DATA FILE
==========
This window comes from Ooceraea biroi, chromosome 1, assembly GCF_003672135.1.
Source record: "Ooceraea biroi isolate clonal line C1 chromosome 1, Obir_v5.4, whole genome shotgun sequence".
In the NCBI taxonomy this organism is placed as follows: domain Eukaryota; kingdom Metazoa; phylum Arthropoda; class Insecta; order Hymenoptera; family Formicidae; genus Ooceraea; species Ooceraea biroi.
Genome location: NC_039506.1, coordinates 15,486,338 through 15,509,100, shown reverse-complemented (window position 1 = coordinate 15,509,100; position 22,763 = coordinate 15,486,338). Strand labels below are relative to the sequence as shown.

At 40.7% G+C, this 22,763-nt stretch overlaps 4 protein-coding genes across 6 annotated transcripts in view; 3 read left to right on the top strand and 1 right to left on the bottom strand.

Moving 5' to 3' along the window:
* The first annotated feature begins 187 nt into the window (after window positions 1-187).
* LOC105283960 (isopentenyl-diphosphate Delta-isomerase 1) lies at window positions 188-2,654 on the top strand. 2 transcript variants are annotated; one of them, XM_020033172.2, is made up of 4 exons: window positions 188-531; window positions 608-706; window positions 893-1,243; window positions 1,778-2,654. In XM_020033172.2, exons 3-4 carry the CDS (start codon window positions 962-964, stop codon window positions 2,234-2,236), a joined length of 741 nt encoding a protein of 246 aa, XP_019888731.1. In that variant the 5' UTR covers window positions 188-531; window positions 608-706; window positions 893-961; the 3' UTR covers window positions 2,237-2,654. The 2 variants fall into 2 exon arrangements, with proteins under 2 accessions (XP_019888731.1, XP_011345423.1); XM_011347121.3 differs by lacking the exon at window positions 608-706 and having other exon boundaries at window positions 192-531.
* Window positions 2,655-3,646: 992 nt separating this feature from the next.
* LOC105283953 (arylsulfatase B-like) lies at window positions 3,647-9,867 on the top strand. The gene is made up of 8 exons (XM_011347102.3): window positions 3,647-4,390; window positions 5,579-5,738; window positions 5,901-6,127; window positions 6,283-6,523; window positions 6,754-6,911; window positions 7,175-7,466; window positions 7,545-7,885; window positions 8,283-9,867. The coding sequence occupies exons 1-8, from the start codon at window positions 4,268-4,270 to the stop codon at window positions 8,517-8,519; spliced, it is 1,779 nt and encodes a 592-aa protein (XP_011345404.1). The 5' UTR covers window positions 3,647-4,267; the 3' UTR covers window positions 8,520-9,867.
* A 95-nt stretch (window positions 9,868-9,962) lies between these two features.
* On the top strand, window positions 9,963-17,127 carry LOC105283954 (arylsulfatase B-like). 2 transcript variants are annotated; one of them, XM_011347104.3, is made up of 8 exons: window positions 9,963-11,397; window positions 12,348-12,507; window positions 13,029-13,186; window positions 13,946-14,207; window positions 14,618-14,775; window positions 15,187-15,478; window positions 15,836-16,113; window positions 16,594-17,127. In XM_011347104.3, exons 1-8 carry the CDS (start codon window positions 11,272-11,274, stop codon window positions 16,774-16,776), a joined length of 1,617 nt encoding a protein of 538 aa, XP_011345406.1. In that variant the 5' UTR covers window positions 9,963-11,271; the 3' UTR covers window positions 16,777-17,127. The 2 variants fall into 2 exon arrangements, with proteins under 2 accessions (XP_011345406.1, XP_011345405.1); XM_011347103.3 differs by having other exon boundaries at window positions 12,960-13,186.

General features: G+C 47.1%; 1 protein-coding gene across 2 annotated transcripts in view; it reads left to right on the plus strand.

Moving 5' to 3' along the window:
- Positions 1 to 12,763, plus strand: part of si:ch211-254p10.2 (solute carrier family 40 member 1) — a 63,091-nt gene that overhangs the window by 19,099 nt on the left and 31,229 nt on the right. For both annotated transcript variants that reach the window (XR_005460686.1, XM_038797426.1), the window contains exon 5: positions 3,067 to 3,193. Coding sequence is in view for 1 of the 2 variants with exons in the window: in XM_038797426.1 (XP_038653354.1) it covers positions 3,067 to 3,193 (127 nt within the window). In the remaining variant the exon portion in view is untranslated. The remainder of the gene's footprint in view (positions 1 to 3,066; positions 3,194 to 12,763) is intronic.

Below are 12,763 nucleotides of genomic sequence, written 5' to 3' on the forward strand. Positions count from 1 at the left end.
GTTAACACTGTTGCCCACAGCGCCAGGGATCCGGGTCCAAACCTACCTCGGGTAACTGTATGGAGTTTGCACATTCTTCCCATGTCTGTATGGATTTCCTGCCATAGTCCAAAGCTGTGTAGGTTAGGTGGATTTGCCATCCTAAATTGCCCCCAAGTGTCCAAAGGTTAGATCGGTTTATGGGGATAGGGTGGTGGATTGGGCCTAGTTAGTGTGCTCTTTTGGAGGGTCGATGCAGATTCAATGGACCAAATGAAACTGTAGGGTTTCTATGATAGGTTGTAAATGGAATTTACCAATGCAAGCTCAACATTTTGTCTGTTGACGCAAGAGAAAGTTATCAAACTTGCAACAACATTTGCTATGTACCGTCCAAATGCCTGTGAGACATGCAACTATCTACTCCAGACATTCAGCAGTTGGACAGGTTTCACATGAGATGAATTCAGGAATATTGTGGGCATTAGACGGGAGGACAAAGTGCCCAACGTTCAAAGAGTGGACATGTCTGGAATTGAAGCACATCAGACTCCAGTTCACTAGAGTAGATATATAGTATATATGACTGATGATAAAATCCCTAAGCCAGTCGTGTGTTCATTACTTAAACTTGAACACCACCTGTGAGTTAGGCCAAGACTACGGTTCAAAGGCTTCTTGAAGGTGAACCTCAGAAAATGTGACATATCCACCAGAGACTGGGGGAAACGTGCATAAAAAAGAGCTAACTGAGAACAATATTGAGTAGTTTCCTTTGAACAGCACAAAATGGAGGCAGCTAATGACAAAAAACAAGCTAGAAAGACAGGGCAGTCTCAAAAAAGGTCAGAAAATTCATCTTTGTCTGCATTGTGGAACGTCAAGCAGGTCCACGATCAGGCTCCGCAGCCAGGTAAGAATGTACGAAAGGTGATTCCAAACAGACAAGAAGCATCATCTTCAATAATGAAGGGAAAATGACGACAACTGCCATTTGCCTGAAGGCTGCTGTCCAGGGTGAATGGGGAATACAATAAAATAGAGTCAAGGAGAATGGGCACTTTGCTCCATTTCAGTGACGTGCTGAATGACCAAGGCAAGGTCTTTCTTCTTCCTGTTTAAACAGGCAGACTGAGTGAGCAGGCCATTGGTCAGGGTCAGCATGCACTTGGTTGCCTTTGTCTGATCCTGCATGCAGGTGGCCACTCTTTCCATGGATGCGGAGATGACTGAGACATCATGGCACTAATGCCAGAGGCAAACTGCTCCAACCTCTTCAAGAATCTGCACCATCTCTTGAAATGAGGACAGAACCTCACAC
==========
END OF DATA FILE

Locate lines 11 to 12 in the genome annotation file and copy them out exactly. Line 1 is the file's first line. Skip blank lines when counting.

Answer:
* A 95-nt stretch (window positions 9,868-9,962) lies between these two features.
* On the top strand, window positions 9,963-17,127 carry LOC105283954 (arylsulfatase B-like). 2 transcript variants are annotated; one of them, XM_011347104.3, is made up of 8 exons: window positions 9,963-11,397; window positions 12,348-12,507; window positions 13,029-13,186; window positions 13,946-14,207; window positions 14,618-14,775; window positions 15,187-15,478; window positions 15,836-16,113; window positions 16,594-17,127. In XM_011347104.3, exons 1-8 carry the CDS (start codon window positions 11,272-11,274, stop codon window positions 16,774-16,776), a joined length of 1,617 nt encoding a protein of 538 aa, XP_011345406.1. In that variant the 5' UTR covers window positions 9,963-11,271; the 3' UTR covers window positions 16,777-17,127. The 2 variants fall into 2 exon arrangements, with proteins under 2 accessions (XP_011345406.1, XP_011345405.1); XM_011347103.3 differs by having other exon boundaries at window positions 12,960-13,186.